Assorted neuroaesthetics news
After writing this weekend’s post on music (below) I got thinking that maybe I should consider updating my wildly popular post on bioaesthetics books – i.e. books looking at aesthetic phenomena from the point of view of biology. A couple of new titles have come out since I wrote that post back in 2006 so an update might be in order. While I ponder which books to include here’s a couple of snippets of news from the wacky world of neuroaesthetics.
Fist of all, it should be noted that Semir Zeki, a well-known neurophysiologist, recently was appointed the world’s first ever professor of neuroaesthetics. As far as I know this institutional break-through for neuroaesthetic came as a result of Zeki receiving, together with Ray Dolan, a Wellcome Trust “strategic award” of 1 million £ to search for “the neural and biological basis for creativity, beauty and love”. (See the press release at the Wellcome Trust’s homepage.) The cool one mil also means that Zeki is now hiring a research associate to work on neuroaesthetics. To celebrate his new position (or so I imagine!), in November he will publish his new book, entitled Splendour and Miseries of the Brain.
However, if you can’t wait until November you might want to visit Zeki’s new blog. Here, among other things you can read about recent neuroaesthetics events that Zeki has participated in, including a meeting in Berlin at May 8 inaugurating something called the Association of Neuroaesthetics (AoN). The AoN is the brainchild of Alexander Abbushi, a neurosurgeon at Berlin’s Charité Hospital. According to its mission statement,
It is the aim of the Association of Neuroesthetics, a European initiative originating at the Charité – Universitätsmedizin Berlin to bring together both the knowledge acquired and the methods employed by contemporary artists and neuroscientists in order to work towards a shared language. It is the Association’s hope that new artistic projects and new approaches in research and the arts may emerge that speak this new language.
Two symposia are planned for the years 2009 and 2010. As a new platform they are intended to allow artists, art historians, scholars in cultural studies, curators and neuroscientists to begin a productive dialogue. The following themes have been envisaged: “Color, Form and Light“, “Temporality, Ambiguity and Uncertainty” and “Subjective Mental States.” The results of these endeavours will be artistic projects, research publications and conference proceedings, all accessible to the public.
Apart from these two prospective meetings it is not clear from the homepage what AoN more precisely plans to do, although it seems very promising that they are already advertising for future Ph.D. students. That could indicate that the Charité intends to host more basic neuroaesthetics research. Let’s hope so.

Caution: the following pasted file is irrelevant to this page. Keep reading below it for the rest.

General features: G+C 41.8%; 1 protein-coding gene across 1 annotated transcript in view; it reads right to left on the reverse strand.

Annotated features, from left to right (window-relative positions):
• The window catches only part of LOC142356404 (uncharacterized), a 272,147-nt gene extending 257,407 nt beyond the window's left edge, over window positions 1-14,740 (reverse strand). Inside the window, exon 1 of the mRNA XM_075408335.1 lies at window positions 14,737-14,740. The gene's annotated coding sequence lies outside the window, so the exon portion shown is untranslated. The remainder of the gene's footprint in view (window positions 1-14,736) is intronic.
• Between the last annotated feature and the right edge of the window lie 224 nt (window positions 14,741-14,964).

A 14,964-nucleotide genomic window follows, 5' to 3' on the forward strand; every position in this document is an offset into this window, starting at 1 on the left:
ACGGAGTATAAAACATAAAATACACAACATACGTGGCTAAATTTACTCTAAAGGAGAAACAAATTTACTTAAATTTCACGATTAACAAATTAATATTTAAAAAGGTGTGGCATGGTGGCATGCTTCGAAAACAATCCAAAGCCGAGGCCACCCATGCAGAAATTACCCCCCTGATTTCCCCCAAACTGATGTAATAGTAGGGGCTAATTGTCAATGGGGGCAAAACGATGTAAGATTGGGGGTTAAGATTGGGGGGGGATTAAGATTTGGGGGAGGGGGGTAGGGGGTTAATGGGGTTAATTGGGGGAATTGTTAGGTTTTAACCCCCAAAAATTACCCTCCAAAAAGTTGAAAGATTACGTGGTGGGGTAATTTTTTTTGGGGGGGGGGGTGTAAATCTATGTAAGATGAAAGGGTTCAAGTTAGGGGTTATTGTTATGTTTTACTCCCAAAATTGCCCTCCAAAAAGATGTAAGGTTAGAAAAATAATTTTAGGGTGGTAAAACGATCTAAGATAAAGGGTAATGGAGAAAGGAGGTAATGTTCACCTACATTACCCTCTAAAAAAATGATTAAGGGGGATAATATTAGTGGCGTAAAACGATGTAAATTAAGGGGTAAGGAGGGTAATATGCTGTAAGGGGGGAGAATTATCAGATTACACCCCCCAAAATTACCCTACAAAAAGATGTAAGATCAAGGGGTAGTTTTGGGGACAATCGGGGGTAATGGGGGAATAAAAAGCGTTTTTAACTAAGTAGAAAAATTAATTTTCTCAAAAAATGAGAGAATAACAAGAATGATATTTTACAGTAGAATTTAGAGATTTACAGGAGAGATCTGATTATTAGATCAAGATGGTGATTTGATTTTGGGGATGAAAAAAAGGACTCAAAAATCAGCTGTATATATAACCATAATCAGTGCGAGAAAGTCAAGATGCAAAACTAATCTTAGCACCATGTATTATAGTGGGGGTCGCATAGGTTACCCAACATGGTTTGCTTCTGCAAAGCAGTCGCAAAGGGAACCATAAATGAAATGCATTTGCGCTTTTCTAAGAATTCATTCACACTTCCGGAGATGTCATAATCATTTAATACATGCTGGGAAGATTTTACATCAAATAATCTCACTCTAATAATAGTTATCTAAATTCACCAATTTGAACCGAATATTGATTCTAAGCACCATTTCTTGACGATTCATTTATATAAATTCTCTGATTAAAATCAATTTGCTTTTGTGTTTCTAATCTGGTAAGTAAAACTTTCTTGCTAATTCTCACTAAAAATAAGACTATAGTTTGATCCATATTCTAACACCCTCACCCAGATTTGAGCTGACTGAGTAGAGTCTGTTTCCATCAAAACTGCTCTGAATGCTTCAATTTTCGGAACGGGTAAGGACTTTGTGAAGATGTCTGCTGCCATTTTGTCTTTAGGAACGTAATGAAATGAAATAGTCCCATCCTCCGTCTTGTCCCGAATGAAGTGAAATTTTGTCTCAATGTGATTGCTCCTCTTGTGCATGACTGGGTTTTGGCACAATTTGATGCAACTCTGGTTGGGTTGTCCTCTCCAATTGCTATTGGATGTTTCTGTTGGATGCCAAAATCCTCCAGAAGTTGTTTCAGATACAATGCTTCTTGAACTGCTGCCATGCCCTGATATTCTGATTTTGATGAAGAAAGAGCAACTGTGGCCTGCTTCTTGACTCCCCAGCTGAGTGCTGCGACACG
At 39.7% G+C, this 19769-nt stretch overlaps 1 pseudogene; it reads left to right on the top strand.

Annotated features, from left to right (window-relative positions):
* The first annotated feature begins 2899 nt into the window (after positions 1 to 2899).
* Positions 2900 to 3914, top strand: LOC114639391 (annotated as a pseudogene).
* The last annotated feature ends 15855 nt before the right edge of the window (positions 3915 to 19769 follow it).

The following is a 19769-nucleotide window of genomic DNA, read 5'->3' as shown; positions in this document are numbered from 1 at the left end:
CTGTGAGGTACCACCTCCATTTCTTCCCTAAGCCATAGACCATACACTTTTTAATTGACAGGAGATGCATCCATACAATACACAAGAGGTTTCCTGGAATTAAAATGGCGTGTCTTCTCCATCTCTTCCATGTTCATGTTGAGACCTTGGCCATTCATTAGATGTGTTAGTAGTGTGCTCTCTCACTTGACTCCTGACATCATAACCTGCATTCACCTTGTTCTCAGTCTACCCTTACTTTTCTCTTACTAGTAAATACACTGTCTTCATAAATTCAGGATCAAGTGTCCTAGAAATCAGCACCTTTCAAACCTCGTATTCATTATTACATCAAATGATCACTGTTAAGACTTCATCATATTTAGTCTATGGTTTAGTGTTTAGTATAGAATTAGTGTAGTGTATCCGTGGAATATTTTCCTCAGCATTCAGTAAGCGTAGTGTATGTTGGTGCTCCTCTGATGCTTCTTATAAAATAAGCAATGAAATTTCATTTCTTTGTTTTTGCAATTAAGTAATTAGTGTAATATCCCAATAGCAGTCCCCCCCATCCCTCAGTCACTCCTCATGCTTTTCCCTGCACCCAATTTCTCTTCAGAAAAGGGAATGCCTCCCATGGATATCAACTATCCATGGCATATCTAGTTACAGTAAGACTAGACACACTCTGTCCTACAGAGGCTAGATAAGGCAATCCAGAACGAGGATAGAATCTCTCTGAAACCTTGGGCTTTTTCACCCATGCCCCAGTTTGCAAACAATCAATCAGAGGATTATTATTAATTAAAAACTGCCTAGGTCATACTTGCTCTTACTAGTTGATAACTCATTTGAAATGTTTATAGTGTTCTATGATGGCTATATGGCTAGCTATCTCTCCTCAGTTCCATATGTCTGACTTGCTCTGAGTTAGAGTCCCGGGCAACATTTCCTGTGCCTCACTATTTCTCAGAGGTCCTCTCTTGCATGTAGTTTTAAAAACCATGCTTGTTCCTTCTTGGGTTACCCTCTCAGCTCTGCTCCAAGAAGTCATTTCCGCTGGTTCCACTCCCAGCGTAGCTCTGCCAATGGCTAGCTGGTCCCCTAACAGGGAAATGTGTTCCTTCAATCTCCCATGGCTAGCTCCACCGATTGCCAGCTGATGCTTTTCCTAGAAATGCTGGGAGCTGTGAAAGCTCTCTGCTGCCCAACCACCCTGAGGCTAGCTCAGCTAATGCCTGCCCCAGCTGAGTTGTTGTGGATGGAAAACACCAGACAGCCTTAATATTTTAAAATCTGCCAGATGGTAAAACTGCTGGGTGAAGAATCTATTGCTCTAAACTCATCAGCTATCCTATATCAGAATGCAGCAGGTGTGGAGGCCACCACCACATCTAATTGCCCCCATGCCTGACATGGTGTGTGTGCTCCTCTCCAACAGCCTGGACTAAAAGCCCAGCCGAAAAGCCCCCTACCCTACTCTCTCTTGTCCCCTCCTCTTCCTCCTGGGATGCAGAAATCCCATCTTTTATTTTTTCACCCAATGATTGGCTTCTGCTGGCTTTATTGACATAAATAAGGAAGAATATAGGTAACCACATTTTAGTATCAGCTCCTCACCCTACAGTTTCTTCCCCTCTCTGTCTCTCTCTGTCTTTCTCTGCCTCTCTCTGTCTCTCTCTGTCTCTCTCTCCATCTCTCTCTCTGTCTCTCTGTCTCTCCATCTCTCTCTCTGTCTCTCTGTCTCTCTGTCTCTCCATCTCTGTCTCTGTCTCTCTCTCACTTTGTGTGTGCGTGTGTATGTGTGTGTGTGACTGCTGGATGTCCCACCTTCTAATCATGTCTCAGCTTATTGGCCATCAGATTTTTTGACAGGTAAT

Both Zeki’s professorship (and Wellcome’s funding) and the organizational initiative of AoN are great news. But what the field of neuroaesthetics is perhaps most in need of is a more institutionalized setting for disseminating and debating research. Of course, people working on empirically understanding the neural underpinnings of aesthetic behavior will attempt to publish their work in the most prestigeous neuroscience journals possible. However, it would be greatly beneficial to have a peer-reviewed journal dedicated to reviewing and discussing theories and new results. Also, at the moment many neuroaesthetics conferences put a premium on inviting big names to give the field some needed credibility, even when these researchers have no track history of actually conducting neuroaesthetic research. It would be enourmously helpful to the increasing maturation of neuroaesthetics as a bona fide research field if somebody were to host an annual or bi-annual conference focusing on the presentation of new data – with an open call for papers.
With these words let me as a final news flash be self-centered enough to mention an up-comming book simply entitled Neuroaesthetics, edited by yours truly together with my good friend Oshin Vartanian. Beside contributions by Oshin and myself it includes chapters by Thomas Jacobsen; Steven Brown and Ellen Dissanayake; Tecumseh Fitch, Antje von Graevenitz and Eric Nicolas; Marcos Nadal, Miquel Capó, Enric Munar, Gisèle Marty & Camilo José Cela-Conde; Anjan Chatterjee; Dahlia Zaidel; Nicholas Wade;Mari Tervaniemi; David Miall; Torben Grodal and Troy Chenier and Piotr Winkielman. In editing this book Oshin and I have attempted two things: First of all to present neuroaesthetics as a broad field incorporating all the arts and all questions of possible aesthetical interest. Secondly, we wanted to distinguish the most most pressing porblems facing the field in the hope of promoting new empirical research.
The book is still in production but it is already possible to go to the publisher’s homepage and order it now at a considerable discount. When I know more about the publication date I will get back to you with further details.